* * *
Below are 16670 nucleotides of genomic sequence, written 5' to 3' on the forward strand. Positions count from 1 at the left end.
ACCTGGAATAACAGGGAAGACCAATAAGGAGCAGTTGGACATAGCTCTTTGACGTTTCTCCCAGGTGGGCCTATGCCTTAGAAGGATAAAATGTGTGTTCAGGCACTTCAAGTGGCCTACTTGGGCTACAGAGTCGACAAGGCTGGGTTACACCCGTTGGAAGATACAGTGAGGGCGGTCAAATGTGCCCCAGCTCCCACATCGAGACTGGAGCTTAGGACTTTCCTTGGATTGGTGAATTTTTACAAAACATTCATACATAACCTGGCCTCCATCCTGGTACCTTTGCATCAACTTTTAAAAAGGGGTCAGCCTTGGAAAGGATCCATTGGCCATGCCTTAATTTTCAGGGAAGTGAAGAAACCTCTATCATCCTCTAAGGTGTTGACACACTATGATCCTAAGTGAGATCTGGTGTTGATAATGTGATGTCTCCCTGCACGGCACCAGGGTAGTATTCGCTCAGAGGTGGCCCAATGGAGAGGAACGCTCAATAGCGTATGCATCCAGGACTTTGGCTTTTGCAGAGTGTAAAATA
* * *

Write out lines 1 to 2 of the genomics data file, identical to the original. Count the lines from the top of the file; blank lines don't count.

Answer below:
Below are 16670 nucleotides of genomic sequence, written 5' to 3' on the forward strand. Positions count from 1 at the left end.
ACCTGGAATAACAGGGAAGACCAATAAGGAGCAGTTGGACATAGCTCTTTGACGTTTCTCCCAGGTGGGCCTATGCCTTAGAAGGATAAAATGTGTGTTCAGGCACTTCAAGTGGCCTACTTGGGCTACAGAGTCGACAAGGCTGGGTTACACCCGTTGGAAGATACAGTGAGGGCGGTCAAATGTGCCCCAGCTCCCACATCGAGACTGGAGCTTAGGACTTTCCTTGGATTGGTGAATTTTTACAAAACATTCATACATAACCTGGCCTCCATCCTGGTACCTTTGCATCAACTTTTAAAAAGGGGTCAGCCTTGGAAAGGATCCATTGGCCATGCCTTAATTTTCAGGGAAGTGAAGAAACCTCTATCATCCTCTAAGGTGTTGACACACTATGATCCTAAGTGAGATCTGGTGTTGATAATGTGATGTCTCCCTGCACGGCACCAGGGTAGTATTCGCTCAGAGGTGGCCCAATGGAGAGGAACGCTCAATAGCGTATGCATCCAGGACTTTGGCTTTTGCAGAGTGTAAAATA